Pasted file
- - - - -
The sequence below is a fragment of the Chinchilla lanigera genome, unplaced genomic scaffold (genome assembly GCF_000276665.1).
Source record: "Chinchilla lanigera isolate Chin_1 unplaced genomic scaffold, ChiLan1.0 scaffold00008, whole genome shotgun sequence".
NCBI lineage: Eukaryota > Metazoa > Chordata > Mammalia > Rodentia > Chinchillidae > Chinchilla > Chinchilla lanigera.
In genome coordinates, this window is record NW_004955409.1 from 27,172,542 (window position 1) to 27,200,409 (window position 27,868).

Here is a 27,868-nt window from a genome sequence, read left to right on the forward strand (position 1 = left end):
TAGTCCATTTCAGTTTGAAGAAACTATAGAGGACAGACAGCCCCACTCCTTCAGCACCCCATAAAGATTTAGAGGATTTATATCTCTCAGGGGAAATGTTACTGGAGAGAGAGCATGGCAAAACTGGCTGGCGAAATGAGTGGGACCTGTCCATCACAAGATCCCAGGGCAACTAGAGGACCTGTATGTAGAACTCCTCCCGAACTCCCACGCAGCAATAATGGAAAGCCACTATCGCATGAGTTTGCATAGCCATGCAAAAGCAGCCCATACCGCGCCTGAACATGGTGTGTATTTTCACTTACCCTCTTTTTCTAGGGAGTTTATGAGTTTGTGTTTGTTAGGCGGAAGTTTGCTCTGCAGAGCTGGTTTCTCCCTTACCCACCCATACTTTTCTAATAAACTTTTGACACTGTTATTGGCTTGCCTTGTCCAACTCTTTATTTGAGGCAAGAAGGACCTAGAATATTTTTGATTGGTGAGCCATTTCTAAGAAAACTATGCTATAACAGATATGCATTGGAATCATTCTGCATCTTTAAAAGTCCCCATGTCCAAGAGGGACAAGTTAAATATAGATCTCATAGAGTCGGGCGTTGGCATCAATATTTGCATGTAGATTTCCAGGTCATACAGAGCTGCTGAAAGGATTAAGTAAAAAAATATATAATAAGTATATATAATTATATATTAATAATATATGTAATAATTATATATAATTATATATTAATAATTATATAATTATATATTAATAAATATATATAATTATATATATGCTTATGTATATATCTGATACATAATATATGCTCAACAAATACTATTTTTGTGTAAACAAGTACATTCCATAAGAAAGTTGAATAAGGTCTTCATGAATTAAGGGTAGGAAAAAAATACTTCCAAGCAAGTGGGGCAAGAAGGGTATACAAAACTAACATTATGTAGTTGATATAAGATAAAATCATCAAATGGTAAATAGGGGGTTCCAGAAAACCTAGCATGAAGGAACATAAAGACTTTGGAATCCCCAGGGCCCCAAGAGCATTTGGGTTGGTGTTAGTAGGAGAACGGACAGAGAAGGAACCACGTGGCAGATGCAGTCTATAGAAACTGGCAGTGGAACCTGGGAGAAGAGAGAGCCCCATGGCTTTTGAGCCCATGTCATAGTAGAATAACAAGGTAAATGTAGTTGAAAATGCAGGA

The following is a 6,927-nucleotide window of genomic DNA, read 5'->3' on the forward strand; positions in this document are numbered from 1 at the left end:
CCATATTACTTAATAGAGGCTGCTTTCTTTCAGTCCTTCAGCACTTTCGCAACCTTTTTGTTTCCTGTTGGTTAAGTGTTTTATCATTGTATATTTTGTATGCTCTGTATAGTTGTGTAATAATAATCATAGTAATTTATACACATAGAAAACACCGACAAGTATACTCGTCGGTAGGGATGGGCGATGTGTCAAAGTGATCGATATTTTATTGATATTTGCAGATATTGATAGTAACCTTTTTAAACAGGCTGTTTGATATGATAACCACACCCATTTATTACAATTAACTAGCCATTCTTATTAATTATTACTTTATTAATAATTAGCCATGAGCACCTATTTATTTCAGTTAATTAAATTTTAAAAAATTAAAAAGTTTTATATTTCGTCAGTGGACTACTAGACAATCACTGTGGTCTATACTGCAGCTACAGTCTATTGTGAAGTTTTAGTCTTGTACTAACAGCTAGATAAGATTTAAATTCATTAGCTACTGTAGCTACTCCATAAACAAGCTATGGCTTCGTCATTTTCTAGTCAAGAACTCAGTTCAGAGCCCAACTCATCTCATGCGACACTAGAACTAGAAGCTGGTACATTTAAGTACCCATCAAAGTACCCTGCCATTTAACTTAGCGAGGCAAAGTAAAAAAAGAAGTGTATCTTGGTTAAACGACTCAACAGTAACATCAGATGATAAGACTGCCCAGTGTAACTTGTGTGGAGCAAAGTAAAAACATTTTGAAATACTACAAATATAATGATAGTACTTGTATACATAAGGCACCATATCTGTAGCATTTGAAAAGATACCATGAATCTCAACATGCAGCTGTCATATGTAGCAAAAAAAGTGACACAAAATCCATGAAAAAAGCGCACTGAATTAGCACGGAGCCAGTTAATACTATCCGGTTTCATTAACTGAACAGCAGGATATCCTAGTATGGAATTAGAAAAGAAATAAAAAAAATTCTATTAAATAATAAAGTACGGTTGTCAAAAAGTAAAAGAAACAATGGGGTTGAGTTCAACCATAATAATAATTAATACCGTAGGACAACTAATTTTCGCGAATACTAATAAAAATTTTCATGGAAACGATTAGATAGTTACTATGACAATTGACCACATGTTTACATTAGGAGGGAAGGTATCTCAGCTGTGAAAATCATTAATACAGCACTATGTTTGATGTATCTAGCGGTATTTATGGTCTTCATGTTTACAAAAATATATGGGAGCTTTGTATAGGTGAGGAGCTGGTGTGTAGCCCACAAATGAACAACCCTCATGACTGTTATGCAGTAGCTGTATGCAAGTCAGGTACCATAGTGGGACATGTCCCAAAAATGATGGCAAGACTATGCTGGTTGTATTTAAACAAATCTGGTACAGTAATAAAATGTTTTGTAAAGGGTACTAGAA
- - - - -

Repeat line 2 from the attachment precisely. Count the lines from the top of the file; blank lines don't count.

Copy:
Source record: "Chinchilla lanigera isolate Chin_1 unplaced genomic scaffold, ChiLan1.0 scaffold00008, whole genome shotgun sequence".